Much in the same way that their hometown's political unrest inspired punk disciples of Sanders to create their own chaotic expressions did the city's post-industrial era inspire Detroit-born Juan Atkins to construct a hypnotic style driven by synthetic sounds, reflective of the imminent information age. Sharing the Wednesday Concert lineup with Sanders, Atkins is widely recognized as the godfather of techno, a genre he defined with his early work as one half of the duo Cybotron, and as part of the infamous Bellville Three among fellow techno pioneers Kevin Saunderson and Derrick May, the genre's co-inventors. "[Techno has] always been about insight and forward thinking," Atkins told Wired in 1994. "Also, Detroit is unlike any other city in the transitions it has endured. When your surroundings change, you go through change." Pulling from these changing surroundings, literature like Alvin and Heidi Toffler's Future Shock, and the synth sounds of parliament funk Atkins and his Cybotron collaborator Rik Davis used propulsive 808s, bubbling synth loops, and heavily delayed vocals to create iconic songs like 1983's "Clear," one of techno's earliest incarnations.
While audiences in America were slow to recognize the revolutionary new sounds coming out of Detroit during that era, the Cybotron records that made it to Europe and the UK had a staggering effect. In cities like Berlin which underwent similarly massive regenerations abandoned industrial spaces and albums shipped from the US-inspired further explorations of the burgeoning genre, stripping down techno to its most minimal and adding a woozy dub timbre. "I would even go so far as to say that in the beginning of the nineties, all the important records came from [Detroit], from Underground Resistance to Juan and so many other artists," German Dub Techno Pioneer and Basic Channel co-founder Moritz Von Oswald told Electronic Beats in 2013.
Despite all their influence Cybotron, which disbanded in 1985 as Atkins pursued deeper electronic sounds under his Model 500 alias, never played a single live show. Taking the stage for the first time in April at London's Barbican with a new cast of collaborators Atkins filled this gap in techno's history, his performance at Dekmantel will be a continuation of this cardinal tour. "There's a sense of relief that the show is as much about the eternal verities of the dancefloor as about high conceptualism or museum-piece reverence," critic Joe Muggs wrote for the Guardian of the Barbican show. "There's an enormous sense of celebration that this collision of black American and European culture is still so viable and valid. But mostly, it's just one big, disreputable, hi-tech party."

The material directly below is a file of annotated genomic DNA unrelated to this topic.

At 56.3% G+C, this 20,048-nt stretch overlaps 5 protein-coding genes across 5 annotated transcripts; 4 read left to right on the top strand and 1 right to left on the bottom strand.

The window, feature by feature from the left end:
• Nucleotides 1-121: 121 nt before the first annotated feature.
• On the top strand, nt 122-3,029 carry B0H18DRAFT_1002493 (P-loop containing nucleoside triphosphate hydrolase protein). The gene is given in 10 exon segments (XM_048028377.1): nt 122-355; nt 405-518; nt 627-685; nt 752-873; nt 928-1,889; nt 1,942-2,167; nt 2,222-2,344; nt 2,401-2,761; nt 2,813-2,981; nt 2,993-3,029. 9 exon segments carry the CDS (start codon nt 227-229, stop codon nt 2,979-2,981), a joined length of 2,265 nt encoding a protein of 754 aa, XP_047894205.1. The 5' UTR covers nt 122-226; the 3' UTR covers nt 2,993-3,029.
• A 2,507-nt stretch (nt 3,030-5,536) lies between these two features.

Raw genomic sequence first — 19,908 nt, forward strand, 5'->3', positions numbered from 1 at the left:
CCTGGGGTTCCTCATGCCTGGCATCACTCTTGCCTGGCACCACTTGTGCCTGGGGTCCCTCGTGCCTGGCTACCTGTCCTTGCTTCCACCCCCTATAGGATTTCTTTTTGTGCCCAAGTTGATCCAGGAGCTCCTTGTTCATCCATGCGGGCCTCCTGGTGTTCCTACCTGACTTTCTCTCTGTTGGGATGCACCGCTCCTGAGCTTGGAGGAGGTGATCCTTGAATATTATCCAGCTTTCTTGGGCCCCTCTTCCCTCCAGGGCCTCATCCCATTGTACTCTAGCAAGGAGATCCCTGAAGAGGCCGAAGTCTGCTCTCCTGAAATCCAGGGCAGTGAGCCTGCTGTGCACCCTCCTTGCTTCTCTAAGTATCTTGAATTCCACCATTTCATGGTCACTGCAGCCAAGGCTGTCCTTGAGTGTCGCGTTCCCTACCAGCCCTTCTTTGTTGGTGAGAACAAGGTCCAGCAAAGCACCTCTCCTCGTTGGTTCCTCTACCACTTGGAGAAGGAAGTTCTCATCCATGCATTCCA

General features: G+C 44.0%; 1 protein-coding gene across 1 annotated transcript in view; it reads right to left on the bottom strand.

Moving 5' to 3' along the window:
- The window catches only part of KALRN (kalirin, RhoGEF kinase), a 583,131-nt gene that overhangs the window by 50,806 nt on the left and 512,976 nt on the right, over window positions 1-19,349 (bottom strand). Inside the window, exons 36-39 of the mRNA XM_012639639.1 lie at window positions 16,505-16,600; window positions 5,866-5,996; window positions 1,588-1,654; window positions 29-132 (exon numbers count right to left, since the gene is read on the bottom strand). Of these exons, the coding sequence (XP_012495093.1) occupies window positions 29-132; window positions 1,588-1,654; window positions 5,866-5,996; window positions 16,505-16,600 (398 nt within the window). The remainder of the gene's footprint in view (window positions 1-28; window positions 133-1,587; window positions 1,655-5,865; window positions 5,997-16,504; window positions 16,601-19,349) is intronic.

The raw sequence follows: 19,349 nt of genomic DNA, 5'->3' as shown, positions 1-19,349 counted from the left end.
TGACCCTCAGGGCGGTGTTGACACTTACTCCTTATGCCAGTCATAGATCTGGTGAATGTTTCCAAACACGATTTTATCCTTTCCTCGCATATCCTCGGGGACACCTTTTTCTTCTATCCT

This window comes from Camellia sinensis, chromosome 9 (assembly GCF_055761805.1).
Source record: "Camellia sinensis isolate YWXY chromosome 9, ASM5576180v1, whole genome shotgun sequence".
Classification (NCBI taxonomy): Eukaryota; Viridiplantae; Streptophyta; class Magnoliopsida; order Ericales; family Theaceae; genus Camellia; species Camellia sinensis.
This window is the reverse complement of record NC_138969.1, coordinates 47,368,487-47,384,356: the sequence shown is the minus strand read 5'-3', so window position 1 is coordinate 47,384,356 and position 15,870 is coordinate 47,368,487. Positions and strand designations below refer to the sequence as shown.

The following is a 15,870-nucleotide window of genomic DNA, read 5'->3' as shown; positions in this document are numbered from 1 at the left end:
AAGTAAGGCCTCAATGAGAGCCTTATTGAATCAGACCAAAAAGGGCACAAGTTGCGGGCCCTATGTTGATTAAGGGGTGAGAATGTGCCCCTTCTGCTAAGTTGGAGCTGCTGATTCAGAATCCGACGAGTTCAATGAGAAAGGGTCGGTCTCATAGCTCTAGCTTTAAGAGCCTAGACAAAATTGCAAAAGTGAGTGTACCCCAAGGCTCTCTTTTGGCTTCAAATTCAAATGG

While at first listen the repetitive drive of techno and raw expressionism of spiritual jazz might seem like natural opposites, but the two are joined by their ability to awaken a sense of freedom in listeners. Techno's home in raves created hedonistic spaces of escape for its fans, and spiritual jazz allowed its devotees to travel beyond their earthly surroundings and explore new astral planes. So whether you're looking to dance or stare deep into the eyes of the universe, the Opening Concert is sure to be a refuge from daily mundanities performed by two artists who forever changed the status quo of their respective crafts.